Volume 41 Supplement 2
Informed consent and minors
© Nicolussi. 2015
Published: 30 September 2015
The provision of informed consent by a patient should be the end point of a process of engagement in which one or more health practitioners have supported the patient to come to an informed decision to agree to the healthcare offered. Informed consent is a means to comply with the principle of respect for the person in a healthcare context. This act can be alternatively interpreted according to a libertarian perspective or according to a more solidaristic one . According to the former perspective, informed consent is tightly linked to the idea that every person is the proprietor of their own body with which they have the absolute right to decide whatever they want done to it. This view leads to the construction of the patient physician relationship founded on a contractual basis. According to the latter perspective, respect for the person implies a special care and not, indifference, so that consent implies the due engagement of the person in the decision process as the very etymology of the word consent suggests. Respect for a person certainly means respect for his or her autonomy, but the former concept does not correspond necessarily with the latter, especially if autonomy is not interpreted within a framework of solidarity and the patient is not sufficiently mature. Otherwise respect would slide into indifference.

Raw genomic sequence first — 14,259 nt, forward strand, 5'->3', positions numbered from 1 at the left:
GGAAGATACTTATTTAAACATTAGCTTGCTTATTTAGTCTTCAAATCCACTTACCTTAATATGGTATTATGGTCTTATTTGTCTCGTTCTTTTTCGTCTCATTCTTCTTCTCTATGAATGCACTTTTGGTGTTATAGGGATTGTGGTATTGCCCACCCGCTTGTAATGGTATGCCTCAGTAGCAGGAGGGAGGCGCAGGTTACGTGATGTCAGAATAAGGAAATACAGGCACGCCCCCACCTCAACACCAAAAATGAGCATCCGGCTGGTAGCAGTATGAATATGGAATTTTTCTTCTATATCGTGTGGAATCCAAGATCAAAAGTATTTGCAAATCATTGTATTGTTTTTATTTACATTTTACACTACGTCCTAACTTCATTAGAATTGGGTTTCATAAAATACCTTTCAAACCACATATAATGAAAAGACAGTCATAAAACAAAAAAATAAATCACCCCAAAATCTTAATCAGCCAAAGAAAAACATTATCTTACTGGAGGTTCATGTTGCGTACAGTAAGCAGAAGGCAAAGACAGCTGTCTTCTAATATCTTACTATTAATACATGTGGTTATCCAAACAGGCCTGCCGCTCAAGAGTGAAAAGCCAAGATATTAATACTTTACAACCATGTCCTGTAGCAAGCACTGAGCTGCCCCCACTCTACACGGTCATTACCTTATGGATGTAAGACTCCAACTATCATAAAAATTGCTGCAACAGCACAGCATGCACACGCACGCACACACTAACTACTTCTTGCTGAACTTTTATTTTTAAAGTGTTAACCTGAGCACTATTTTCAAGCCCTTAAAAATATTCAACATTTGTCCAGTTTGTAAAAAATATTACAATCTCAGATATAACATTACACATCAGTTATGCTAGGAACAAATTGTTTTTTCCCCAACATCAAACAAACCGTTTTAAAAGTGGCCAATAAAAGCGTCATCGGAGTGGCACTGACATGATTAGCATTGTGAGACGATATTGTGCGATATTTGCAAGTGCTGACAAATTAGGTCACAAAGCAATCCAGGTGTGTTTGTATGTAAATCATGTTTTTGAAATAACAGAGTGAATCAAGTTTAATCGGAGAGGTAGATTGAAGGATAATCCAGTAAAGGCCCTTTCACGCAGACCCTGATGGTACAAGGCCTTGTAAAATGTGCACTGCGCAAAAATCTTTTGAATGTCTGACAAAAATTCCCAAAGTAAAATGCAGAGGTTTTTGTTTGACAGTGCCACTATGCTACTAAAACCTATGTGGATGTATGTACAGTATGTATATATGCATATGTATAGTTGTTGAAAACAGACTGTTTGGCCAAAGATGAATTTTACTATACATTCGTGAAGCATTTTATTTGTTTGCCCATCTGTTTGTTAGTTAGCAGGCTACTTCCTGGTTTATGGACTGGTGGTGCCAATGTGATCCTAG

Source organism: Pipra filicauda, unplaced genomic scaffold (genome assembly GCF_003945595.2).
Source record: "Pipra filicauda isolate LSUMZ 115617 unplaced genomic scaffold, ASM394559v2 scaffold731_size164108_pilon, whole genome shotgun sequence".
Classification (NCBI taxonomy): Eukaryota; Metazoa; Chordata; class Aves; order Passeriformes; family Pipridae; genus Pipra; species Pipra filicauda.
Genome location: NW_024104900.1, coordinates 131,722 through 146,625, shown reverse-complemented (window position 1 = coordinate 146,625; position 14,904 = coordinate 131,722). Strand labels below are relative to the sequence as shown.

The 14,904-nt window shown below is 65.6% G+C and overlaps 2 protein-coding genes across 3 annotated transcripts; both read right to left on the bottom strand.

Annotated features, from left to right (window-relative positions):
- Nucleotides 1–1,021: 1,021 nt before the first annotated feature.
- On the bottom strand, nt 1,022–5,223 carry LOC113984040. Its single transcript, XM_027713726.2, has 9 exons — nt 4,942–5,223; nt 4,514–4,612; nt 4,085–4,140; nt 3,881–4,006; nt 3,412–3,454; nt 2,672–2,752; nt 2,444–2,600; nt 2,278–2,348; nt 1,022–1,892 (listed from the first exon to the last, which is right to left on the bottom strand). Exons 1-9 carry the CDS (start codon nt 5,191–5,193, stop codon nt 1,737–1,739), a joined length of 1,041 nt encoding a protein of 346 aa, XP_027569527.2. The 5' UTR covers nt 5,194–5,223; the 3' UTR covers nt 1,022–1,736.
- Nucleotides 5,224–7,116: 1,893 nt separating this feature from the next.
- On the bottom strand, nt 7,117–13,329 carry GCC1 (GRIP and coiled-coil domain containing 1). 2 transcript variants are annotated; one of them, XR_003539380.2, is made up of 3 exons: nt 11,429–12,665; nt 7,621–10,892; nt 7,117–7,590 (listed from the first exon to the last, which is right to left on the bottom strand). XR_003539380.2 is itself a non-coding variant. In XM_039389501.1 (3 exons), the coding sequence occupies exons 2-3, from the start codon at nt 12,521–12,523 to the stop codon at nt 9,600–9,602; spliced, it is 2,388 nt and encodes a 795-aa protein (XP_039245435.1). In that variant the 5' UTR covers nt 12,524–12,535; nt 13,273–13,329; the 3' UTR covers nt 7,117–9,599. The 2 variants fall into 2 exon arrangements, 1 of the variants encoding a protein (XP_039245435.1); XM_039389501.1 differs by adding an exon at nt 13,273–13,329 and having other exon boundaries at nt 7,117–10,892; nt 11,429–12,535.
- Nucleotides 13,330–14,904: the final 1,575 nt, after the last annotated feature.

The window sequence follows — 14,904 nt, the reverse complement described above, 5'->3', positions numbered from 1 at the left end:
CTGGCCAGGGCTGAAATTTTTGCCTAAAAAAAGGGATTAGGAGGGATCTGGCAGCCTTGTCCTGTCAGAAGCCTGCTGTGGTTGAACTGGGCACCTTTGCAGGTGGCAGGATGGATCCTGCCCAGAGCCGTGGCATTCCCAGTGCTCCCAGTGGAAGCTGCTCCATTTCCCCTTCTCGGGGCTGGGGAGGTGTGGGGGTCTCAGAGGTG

As for minors, the Oviedo convention prefers to use the word authorisation instead of the common expression consent on behalf of the child. In fact, authorisation relates to the concept of a third authority, such as parental responsibility, which implies a different framework than that of informed consent. This is the concept of the child's best interests as the fundamental criterion of making decisions regarding children. Since informed consent can be seen as an expression of personal choice, it can only be given by the person who is to be provided with health care. Moreover, the Oviedo convention requires that the opinion of the minor shall be taken into consideration. As a result, the decision-making process involves three categories of subjects: the physician who proposes the therapy, the parents who give authorisation and the minor whose opinion “is an increasingly determining factor in proportion of his or her degree of maturity” [2–5]. Further problems can derive from the fragile condition of modern-day families and the related difficulty in parents agreeing on any given issue.
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